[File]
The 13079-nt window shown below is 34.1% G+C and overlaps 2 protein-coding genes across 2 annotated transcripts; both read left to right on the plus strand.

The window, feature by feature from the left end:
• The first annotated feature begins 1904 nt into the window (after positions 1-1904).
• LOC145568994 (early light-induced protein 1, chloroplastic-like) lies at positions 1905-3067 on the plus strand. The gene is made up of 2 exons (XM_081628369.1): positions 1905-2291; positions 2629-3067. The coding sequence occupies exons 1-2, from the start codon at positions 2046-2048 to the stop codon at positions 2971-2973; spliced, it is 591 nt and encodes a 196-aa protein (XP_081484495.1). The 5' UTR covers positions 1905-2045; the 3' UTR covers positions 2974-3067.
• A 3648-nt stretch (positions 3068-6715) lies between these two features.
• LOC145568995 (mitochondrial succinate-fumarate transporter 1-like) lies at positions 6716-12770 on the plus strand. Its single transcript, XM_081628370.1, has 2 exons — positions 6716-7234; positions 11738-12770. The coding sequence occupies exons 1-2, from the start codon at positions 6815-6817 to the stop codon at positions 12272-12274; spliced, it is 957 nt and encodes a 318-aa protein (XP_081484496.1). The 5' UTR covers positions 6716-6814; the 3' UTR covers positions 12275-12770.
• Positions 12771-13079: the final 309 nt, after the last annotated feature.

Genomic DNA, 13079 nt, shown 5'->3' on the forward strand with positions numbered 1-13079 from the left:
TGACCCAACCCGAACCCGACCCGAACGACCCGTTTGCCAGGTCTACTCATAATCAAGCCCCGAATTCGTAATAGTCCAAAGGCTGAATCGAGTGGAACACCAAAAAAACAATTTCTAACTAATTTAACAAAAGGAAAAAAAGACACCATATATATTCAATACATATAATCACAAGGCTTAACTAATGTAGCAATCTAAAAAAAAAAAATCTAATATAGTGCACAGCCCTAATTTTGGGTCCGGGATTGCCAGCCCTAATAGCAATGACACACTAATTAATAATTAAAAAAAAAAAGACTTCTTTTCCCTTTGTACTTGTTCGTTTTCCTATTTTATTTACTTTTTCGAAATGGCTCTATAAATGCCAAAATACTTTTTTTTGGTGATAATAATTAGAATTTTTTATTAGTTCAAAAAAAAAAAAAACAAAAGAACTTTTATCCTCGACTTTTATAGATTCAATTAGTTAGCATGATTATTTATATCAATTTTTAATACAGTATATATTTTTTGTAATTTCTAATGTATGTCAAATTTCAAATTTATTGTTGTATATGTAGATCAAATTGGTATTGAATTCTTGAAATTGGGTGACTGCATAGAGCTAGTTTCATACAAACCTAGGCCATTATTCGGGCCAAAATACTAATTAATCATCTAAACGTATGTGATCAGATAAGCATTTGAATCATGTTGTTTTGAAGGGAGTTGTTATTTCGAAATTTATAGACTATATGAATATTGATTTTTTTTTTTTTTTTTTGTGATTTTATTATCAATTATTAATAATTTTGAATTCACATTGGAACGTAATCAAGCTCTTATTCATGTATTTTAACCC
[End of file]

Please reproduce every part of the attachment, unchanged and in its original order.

The 13079-nt window shown below is 34.1% G+C and overlaps 2 protein-coding genes across 2 annotated transcripts; both read left to right on the plus strand.

The window, feature by feature from the left end:
• The first annotated feature begins 1904 nt into the window (after positions 1-1904).
• LOC145568994 (early light-induced protein 1, chloroplastic-like) lies at positions 1905-3067 on the plus strand. The gene is made up of 2 exons (XM_081628369.1): positions 1905-2291; positions 2629-3067. The coding sequence occupies exons 1-2, from the start codon at positions 2046-2048 to the stop codon at positions 2971-2973; spliced, it is 591 nt and encodes a 196-aa protein (XP_081484495.1). The 5' UTR covers positions 1905-2045; the 3' UTR covers positions 2974-3067.
• A 3648-nt stretch (positions 3068-6715) lies between these two features.
• LOC145568995 (mitochondrial succinate-fumarate transporter 1-like) lies at positions 6716-12770 on the plus strand. Its single transcript, XM_081628370.1, has 2 exons — positions 6716-7234; positions 11738-12770. The coding sequence occupies exons 1-2, from the start codon at positions 6815-6817 to the stop codon at positions 12272-12274; spliced, it is 957 nt and encodes a 318-aa protein (XP_081484496.1). The 5' UTR covers positions 6716-6814; the 3' UTR covers positions 12275-12770.
• Positions 12771-13079: the final 309 nt, after the last annotated feature.

Genomic DNA, 13079 nt, shown 5'->3' on the forward strand with positions numbered 1-13079 from the left:
TGACCCAACCCGAACCCGACCCGAACGACCCGTTTGCCAGGTCTACTCATAATCAAGCCCCGAATTCGTAATAGTCCAAAGGCTGAATCGAGTGGAACACCAAAAAAACAATTTCTAACTAATTTAACAAAAGGAAAAAAAGACACCATATATATTCAATACATATAATCACAAGGCTTAACTAATGTAGCAATCTAAAAAAAAAAAATCTAATATAGTGCACAGCCCTAATTTTGGGTCCGGGATTGCCAGCCCTAATAGCAATGACACACTAATTAATAATTAAAAAAAAAAAGACTTCTTTTCCCTTTGTACTTGTTCGTTTTCCTATTTTATTTACTTTTTCGAAATGGCTCTATAAATGCCAAAATACTTTTTTTTGGTGATAATAATTAGAATTTTTTATTAGTTCAAAAAAAAAAAAAACAAAAGAACTTTTATCCTCGACTTTTATAGATTCAATTAGTTAGCATGATTATTTATATCAATTTTTAATACAGTATATATTTTTTGTAATTTCTAATGTATGTCAAATTTCAAATTTATTGTTGTATATGTAGATCAAATTGGTATTGAATTCTTGAAATTGGGTGACTGCATAGAGCTAGTTTCATACAAACCTAGGCCATTATTCGGGCCAAAATACTAATTAATCATCTAAACGTATGTGATCAGATAAGCATTTGAATCATGTTGTTTTGAAGGGAGTTGTTATTTCGAAATTTATAGACTATATGAATATTGATTTTTTTTTTTTTTTTTTGTGATTTTATTATCAATTATTAATAATTTTGAATTCACATTGGAACGTAATCAAGCTCTTATTCATGTATTTTAACCC